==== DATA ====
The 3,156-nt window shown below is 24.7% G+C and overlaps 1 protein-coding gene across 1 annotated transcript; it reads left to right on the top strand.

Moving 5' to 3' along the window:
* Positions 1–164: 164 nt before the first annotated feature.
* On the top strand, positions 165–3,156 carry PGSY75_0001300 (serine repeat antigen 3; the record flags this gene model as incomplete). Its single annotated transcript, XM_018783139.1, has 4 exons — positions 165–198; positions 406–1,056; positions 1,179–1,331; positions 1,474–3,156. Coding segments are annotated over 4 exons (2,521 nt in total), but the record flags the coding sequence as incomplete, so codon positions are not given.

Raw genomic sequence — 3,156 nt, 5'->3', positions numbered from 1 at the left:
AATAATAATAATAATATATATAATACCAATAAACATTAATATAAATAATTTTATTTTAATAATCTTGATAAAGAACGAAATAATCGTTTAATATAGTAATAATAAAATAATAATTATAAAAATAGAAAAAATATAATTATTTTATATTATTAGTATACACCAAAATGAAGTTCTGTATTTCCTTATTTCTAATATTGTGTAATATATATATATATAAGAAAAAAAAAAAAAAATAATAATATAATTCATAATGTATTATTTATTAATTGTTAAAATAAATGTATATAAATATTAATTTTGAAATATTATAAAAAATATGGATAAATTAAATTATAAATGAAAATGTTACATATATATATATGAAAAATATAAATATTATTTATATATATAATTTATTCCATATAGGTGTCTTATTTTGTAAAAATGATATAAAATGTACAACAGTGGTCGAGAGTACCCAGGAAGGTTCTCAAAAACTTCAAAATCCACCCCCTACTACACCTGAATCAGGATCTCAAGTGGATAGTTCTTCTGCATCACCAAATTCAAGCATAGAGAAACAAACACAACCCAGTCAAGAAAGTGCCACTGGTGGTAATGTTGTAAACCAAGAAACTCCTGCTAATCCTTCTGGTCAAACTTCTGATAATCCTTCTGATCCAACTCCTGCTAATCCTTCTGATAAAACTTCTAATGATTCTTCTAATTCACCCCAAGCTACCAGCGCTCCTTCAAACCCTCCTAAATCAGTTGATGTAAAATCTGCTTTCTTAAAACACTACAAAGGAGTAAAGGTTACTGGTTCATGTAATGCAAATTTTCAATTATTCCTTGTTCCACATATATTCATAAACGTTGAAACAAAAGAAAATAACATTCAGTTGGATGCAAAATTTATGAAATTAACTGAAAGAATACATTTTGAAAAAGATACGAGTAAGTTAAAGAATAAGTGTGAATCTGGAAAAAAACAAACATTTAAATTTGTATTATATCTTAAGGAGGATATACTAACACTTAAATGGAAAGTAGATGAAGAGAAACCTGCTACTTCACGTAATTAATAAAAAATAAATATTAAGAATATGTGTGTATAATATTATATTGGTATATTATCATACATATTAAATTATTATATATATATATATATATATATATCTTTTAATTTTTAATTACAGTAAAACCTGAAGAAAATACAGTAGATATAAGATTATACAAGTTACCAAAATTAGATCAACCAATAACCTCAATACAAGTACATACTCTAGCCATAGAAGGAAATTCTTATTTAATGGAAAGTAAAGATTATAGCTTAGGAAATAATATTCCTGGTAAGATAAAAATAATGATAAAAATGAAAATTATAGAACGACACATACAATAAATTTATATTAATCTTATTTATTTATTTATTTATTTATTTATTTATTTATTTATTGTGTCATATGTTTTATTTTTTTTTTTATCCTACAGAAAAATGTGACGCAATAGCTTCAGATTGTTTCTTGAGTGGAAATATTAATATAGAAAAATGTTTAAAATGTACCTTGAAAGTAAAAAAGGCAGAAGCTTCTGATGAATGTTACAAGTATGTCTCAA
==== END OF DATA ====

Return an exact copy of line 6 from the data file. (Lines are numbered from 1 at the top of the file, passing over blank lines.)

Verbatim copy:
AATAATAATAATAATATATATAATACCAATAAACATTAATATAAATAATTTTATTTTAATAATCTTGATAAAGAACGAAATAATCGTTTAATATAGTAATAATAAAATAATAATTATAAAAATAGAAAAAATATAATTATTTTATATTATTAGTATACACCAAAATGAAGTTCTGTATTTCCTTATTTCTAATATTGTGTAATATATATATATATAAGAAAAAAAAAAAAAAATAATAATATAATTCATAATGTATTATTTATTAATTGTTAAAATAAATGTATATAAATATTAATTTTGAAATATTATAAAAAATATGGATAAATTAAATTATAAATGAAAATGTTACATATATATATATGAAAAATATAAATATTATTTATATATATAATTTATTCCATATAGGTGTCTTATTTTGTAAAAATGATATAAAATGTACAACAGTGGTCGAGAGTACCCAGGAAGGTTCTCAAAAACTTCAAAATCCACCCCCTACTACACCTGAATCAGGATCTCAAGTGGATAGTTCTTCTGCATCACCAAATTCAAGCATAGAGAAACAAACACAACCCAGTCAAGAAAGTGCCACTGGTGGTAATGTTGTAAACCAAGAAACTCCTGCTAATCCTTCTGGTCAAACTTCTGATAATCCTTCTGATCCAACTCCTGCTAATCCTTCTGATAAAACTTCTAATGATTCTTCTAATTCACCCCAAGCTACCAGCGCTCCTTCAAACCCTCCTAAATCAGTTGATGTAAAATCTGCTTTCTTAAAACACTACAAAGGAGTAAAGGTTACTGGTTCATGTAATGCAAATTTTCAATTATTCCTTGTTCCACATATATTCATAAACGTTGAAACAAAAGAAAATAACATTCAGTTGGATGCAAAATTTATGAAATTAACTGAAAGAATACATTTTGAAAAAGATACGAGTAAGTTAAAGAATAAGTGTGAATCTGGAAAAAAACAAACATTTAAATTTGTATTATATCTTAAGGAGGATATACTAACACTTAAATGGAAAGTAGATGAAGAGAAACCTGCTACTTCACGTAATTAATAAAAAATAAATATTAAGAATATGTGTGTATAATATTATATTGGTATATTATCATACATATTAAATTATTATATATATATATATATATATATATCTTTTAATTTTTAATTACAGTAAAACCTGAAGAAAATACAGTAGATATAAGATTATACAAGTTACCAAAATTAGATCAACCAATAACCTCAATACAAGTACATACTCTAGCCATAGAAGGAAATTCTTATTTAATGGAAAGTAAAGATTATAGCTTAGGAAATAATATTCCTGGTAAGATAAAAATAATGATAAAAATGAAAATTATAGAACGACACATACAATAAATTTATATTAATCTTATTTATTTATTTATTTATTTATTTATTTATTTATTTATTGTGTCATATGTTTTATTTTTTTTTTTATCCTACAGAAAAATGTGACGCAATAGCTTCAGATTGTTTCTTGAGTGGAAATATTAATATAGAAAAATGTTTAAAATGTACCTTGAAAGTAAAAAAGGCAGAAGCTTCTGATGAATGTTACAAGTATGTCTCAA